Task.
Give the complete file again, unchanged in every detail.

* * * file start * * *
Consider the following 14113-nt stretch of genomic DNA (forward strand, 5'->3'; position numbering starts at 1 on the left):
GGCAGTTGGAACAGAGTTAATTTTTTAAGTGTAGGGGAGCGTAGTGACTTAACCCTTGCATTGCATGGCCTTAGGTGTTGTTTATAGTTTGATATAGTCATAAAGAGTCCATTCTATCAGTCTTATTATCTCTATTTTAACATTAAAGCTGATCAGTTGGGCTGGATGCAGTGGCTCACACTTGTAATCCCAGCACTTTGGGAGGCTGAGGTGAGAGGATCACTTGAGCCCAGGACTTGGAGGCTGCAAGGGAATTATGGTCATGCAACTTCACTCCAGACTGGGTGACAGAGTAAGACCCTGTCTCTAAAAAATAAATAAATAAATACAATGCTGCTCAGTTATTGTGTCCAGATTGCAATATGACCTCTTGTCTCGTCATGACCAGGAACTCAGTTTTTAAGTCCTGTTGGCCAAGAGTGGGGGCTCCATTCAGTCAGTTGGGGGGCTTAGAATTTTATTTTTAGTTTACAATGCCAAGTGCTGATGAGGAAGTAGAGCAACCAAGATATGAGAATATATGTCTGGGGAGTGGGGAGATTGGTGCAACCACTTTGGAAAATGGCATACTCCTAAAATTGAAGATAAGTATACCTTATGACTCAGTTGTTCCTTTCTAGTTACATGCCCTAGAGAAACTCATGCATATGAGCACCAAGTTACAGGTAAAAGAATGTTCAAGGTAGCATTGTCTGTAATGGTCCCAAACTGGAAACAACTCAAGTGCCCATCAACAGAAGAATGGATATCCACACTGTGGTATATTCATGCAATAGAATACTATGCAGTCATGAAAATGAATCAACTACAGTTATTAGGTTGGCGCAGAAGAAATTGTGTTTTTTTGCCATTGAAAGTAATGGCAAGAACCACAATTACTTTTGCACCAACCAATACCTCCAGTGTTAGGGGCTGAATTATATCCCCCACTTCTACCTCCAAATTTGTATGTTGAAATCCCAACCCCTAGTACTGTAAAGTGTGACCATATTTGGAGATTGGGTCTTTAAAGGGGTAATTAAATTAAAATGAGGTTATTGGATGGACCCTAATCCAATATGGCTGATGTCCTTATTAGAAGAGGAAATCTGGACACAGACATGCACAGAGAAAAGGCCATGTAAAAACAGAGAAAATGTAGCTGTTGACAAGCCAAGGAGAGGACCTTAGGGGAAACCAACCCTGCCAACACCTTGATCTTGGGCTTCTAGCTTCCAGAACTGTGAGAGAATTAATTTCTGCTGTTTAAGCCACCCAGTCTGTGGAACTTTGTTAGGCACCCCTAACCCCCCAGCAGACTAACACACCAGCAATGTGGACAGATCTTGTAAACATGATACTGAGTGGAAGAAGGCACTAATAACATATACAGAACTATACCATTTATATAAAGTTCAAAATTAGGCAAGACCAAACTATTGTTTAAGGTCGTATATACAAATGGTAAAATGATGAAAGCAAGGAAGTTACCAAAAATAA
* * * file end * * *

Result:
Consider the following 14113-nt stretch of genomic DNA (forward strand, 5'->3'; position numbering starts at 1 on the left):
GGCAGTTGGAACAGAGTTAATTTTTTAAGTGTAGGGGAGCGTAGTGACTTAACCCTTGCATTGCATGGCCTTAGGTGTTGTTTATAGTTTGATATAGTCATAAAGAGTCCATTCTATCAGTCTTATTATCTCTATTTTAACATTAAAGCTGATCAGTTGGGCTGGATGCAGTGGCTCACACTTGTAATCCCAGCACTTTGGGAGGCTGAGGTGAGAGGATCACTTGAGCCCAGGACTTGGAGGCTGCAAGGGAATTATGGTCATGCAACTTCACTCCAGACTGGGTGACAGAGTAAGACCCTGTCTCTAAAAAATAAATAAATAAATACAATGCTGCTCAGTTATTGTGTCCAGATTGCAATATGACCTCTTGTCTCGTCATGACCAGGAACTCAGTTTTTAAGTCCTGTTGGCCAAGAGTGGGGGCTCCATTCAGTCAGTTGGGGGGCTTAGAATTTTATTTTTAGTTTACAATGCCAAGTGCTGATGAGGAAGTAGAGCAACCAAGATATGAGAATATATGTCTGGGGAGTGGGGAGATTGGTGCAACCACTTTGGAAAATGGCATACTCCTAAAATTGAAGATAAGTATACCTTATGACTCAGTTGTTCCTTTCTAGTTACATGCCCTAGAGAAACTCATGCATATGAGCACCAAGTTACAGGTAAAAGAATGTTCAAGGTAGCATTGTCTGTAATGGTCCCAAACTGGAAACAACTCAAGTGCCCATCAACAGAAGAATGGATATCCACACTGTGGTATATTCATGCAATAGAATACTATGCAGTCATGAAAATGAATCAACTACAGTTATTAGGTTGGCGCAGAAGAAATTGTGTTTTTTTGCCATTGAAAGTAATGGCAAGAACCACAATTACTTTTGCACCAACCAATACCTCCAGTGTTAGGGGCTGAATTATATCCCCCACTTCTACCTCCAAATTTGTATGTTGAAATCCCAACCCCTAGTACTGTAAAGTGTGACCATATTTGGAGATTGGGTCTTTAAAGGGGTAATTAAATTAAAATGAGGTTATTGGATGGACCCTAATCCAATATGGCTGATGTCCTTATTAGAAGAGGAAATCTGGACACAGACATGCACAGAGAAAAGGCCATGTAAAAACAGAGAAAATGTAGCTGTTGACAAGCCAAGGAGAGGACCTTAGGGGAAACCAACCCTGCCAACACCTTGATCTTGGGCTTCTAGCTTCCAGAACTGTGAGAGAATTAATTTCTGCTGTTTAAGCCACCCAGTCTGTGGAACTTTGTTAGGCACCCCTAACCCCCCAGCAGACTAACACACCAGCAATGTGGACAGATCTTGTAAACATGATACTGAGTGGAAGAAGGCACTAATAACATATACAGAACTATACCATTTATATAAAGTTCAAAATTAGGCAAGACCAAACTATTGTTTAAGGTCGTATATACAAATGGTAAAATGATGAAAGCAAGGAAGTTACCAAAAATAA